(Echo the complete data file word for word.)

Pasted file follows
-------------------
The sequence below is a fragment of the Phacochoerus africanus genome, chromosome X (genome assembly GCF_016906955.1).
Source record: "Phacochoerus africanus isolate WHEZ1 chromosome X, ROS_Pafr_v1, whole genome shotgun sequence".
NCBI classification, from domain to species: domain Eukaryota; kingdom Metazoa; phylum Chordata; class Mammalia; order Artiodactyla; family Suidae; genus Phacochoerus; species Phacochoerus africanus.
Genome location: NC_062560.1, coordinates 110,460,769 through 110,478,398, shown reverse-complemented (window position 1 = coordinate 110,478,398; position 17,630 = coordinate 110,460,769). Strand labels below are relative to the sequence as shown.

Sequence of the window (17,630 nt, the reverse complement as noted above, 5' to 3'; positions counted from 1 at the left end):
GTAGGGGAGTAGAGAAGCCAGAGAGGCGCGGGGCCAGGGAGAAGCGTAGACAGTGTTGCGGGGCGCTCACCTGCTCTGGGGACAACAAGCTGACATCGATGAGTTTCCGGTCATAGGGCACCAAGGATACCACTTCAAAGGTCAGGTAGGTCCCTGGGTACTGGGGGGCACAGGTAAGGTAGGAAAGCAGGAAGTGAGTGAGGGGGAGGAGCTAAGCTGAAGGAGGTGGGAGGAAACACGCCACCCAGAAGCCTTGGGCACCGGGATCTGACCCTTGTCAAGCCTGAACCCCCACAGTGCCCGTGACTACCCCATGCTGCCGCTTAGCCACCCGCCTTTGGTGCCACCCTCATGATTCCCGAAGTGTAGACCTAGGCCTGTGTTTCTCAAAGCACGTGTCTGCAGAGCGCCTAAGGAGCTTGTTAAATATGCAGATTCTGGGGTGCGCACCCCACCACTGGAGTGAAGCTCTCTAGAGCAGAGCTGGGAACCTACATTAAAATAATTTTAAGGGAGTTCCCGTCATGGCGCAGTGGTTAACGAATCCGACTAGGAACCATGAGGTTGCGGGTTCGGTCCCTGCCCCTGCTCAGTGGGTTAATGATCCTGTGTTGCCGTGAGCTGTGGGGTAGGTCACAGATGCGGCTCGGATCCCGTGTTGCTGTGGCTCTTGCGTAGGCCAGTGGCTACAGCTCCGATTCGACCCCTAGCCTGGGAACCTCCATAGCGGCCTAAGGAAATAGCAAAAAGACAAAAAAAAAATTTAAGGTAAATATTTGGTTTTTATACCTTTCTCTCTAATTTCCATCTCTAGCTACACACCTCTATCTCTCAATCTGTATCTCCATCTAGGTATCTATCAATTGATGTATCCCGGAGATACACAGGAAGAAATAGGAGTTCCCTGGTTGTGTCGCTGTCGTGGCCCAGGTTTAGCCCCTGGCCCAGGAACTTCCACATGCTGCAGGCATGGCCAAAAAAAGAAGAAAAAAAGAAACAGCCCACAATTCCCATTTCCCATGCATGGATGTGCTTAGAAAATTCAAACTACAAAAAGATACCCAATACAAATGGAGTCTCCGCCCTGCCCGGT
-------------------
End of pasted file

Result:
The sequence below is a fragment of the Phacochoerus africanus genome, chromosome X (genome assembly GCF_016906955.1).
Source record: "Phacochoerus africanus isolate WHEZ1 chromosome X, ROS_Pafr_v1, whole genome shotgun sequence".
NCBI classification, from domain to species: domain Eukaryota; kingdom Metazoa; phylum Chordata; class Mammalia; order Artiodactyla; family Suidae; genus Phacochoerus; species Phacochoerus africanus.
Genome location: NC_062560.1, coordinates 110,460,769 through 110,478,398, shown reverse-complemented (window position 1 = coordinate 110,478,398; position 17,630 = coordinate 110,460,769). Strand labels below are relative to the sequence as shown.

Sequence of the window (17,630 nt, the reverse complement as noted above, 5' to 3'; positions counted from 1 at the left end):
GTAGGGGAGTAGAGAAGCCAGAGAGGCGCGGGGCCAGGGAGAAGCGTAGACAGTGTTGCGGGGCGCTCACCTGCTCTGGGGACAACAAGCTGACATCGATGAGTTTCCGGTCATAGGGCACCAAGGATACCACTTCAAAGGTCAGGTAGGTCCCTGGGTACTGGGGGGCACAGGTAAGGTAGGAAAGCAGGAAGTGAGTGAGGGGGAGGAGCTAAGCTGAAGGAGGTGGGAGGAAACACGCCACCCAGAAGCCTTGGGCACCGGGATCTGACCCTTGTCAAGCCTGAACCCCCACAGTGCCCGTGACTACCCCATGCTGCCGCTTAGCCACCCGCCTTTGGTGCCACCCTCATGATTCCCGAAGTGTAGACCTAGGCCTGTGTTTCTCAAAGCACGTGTCTGCAGAGCGCCTAAGGAGCTTGTTAAATATGCAGATTCTGGGGTGCGCACCCCACCACTGGAGTGAAGCTCTCTAGAGCAGAGCTGGGAACCTACATTAAAATAATTTTAAGGGAGTTCCCGTCATGGCGCAGTGGTTAACGAATCCGACTAGGAACCATGAGGTTGCGGGTTCGGTCCCTGCCCCTGCTCAGTGGGTTAATGATCCTGTGTTGCCGTGAGCTGTGGGGTAGGTCACAGATGCGGCTCGGATCCCGTGTTGCTGTGGCTCTTGCGTAGGCCAGTGGCTACAGCTCCGATTCGACCCCTAGCCTGGGAACCTCCATAGCGGCCTAAGGAAATAGCAAAAAGACAAAAAAAAAATTTAAGGTAAATATTTGGTTTTTATACCTTTCTCTCTAATTTCCATCTCTAGCTACACACCTCTATCTCTCAATCTGTATCTCCATCTAGGTATCTATCAATTGATGTATCCCGGAGATACACAGGAAGAAATAGGAGTTCCCTGGTTGTGTCGCTGTCGTGGCCCAGGTTTAGCCCCTGGCCCAGGAACTTCCACATGCTGCAGGCATGGCCAAAAAAAGAAGAAAAAAAGAAACAGCCCACAATTCCCATTTCCCATGCATGGATGTGCTTAGAAAATTCAAACTACAAAAAGATACCCAATACAAATGGAGTCTCCGCCCTGCCCGGT